This test answered a need to focus the most severe conditions in the sample upon the test weld being investigated. ie the test weld is the clear focus of the test procedure.
In a recent very interesting and rewarding learning exercise, the "U-frame RHS test" , a complimentary next test with this property would be needed to severely test welds and complete the range of information gained.
Considering the need, this test was visualised, which when implemented fulfilled that objective.
First-off - conveying an impression of how the tests were performed...
Seen in overall picture of test setup:
Jump-ahead to immediately see effect of tests on the sample.
A straight beam supported at the ends and loaded in the middle has a highest stress at the mid-span.
What is meant here is a "simply supported beam" - which has an
extensive agreed definition - and a point central loading.
Broadly, it you visualise a typical floor-joist in a house, the conditions meant are there.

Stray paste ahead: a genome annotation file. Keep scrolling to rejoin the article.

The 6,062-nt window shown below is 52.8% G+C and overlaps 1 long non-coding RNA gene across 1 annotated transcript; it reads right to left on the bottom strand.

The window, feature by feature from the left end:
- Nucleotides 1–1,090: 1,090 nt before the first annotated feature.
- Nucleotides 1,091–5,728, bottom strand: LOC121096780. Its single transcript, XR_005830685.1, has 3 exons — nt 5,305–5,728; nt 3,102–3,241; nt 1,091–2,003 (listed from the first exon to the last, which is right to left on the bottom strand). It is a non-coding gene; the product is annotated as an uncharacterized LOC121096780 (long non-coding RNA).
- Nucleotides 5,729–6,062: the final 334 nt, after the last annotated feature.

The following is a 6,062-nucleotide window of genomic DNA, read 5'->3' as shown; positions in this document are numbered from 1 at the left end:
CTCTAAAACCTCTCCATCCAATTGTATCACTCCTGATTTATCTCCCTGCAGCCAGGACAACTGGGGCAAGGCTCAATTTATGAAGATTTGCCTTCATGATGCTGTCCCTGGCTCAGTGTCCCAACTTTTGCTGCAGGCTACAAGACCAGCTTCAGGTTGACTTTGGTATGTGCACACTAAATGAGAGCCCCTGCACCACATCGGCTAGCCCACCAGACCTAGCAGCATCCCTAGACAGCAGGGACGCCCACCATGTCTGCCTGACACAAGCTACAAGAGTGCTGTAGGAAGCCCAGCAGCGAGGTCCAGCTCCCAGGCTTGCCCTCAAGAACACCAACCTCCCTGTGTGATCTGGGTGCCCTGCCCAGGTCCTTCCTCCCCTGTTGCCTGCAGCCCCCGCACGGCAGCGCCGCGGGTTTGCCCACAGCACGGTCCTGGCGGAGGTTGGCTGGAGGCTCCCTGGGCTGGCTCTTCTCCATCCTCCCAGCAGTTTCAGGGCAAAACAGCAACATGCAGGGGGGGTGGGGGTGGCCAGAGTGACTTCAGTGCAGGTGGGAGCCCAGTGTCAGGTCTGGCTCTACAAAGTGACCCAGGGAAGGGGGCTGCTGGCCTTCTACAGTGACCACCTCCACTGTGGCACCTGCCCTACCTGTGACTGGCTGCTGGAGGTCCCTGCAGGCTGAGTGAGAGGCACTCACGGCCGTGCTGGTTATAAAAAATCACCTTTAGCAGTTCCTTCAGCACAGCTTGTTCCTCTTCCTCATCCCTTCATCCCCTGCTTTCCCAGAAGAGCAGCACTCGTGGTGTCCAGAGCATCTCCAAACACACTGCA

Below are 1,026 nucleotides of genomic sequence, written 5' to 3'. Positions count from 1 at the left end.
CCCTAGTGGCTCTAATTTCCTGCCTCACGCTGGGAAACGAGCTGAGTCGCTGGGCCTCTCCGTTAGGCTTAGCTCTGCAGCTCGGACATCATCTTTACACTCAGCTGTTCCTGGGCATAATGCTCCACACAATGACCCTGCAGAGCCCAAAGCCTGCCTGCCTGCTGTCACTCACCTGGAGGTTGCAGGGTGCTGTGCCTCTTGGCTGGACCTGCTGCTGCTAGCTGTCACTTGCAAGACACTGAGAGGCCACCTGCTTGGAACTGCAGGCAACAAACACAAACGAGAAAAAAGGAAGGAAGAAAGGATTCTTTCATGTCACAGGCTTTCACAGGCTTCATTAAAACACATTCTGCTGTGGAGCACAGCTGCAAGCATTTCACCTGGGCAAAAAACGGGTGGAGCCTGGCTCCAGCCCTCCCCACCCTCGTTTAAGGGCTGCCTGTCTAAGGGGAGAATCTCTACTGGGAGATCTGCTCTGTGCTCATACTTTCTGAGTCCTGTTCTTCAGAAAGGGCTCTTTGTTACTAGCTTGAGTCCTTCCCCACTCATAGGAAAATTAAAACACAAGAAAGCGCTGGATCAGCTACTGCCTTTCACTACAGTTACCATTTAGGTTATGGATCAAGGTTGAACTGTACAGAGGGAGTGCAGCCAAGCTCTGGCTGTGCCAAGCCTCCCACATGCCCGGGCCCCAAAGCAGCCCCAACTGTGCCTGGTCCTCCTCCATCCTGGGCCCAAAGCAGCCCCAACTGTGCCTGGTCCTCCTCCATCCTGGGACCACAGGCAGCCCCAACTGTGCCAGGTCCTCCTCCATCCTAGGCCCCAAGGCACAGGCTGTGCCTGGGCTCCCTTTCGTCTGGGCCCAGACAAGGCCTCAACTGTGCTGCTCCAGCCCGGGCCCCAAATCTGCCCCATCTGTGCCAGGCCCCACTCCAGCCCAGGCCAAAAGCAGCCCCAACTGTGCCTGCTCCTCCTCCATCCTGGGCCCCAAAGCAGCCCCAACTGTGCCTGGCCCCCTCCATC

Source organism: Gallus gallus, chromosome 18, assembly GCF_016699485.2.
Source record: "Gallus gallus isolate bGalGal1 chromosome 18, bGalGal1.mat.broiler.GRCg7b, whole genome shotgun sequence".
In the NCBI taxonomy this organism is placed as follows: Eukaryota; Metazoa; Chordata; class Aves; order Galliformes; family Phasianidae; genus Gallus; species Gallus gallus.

The "half beams" are compatible with the weld, but are less stressed, so the properties of the weld will dominate the outcome.
What is being done here is the exact opposite of what one would normally do being pragmatic when making a structure, which is to avoid welding near the middle of the beam. If it is necessary to butt beams together to make a longer length, put the longest stock length in the middle, and weld extensions towards the ends...
One attraction of this "simple" (?!) scheme with the sample as a straight beam
is that the expected load-bearing ability and expected elastic
deflection under load can be calculated with the Euler-Bernoulli beam
That is - this situation has an "on-paper" arithmetic solution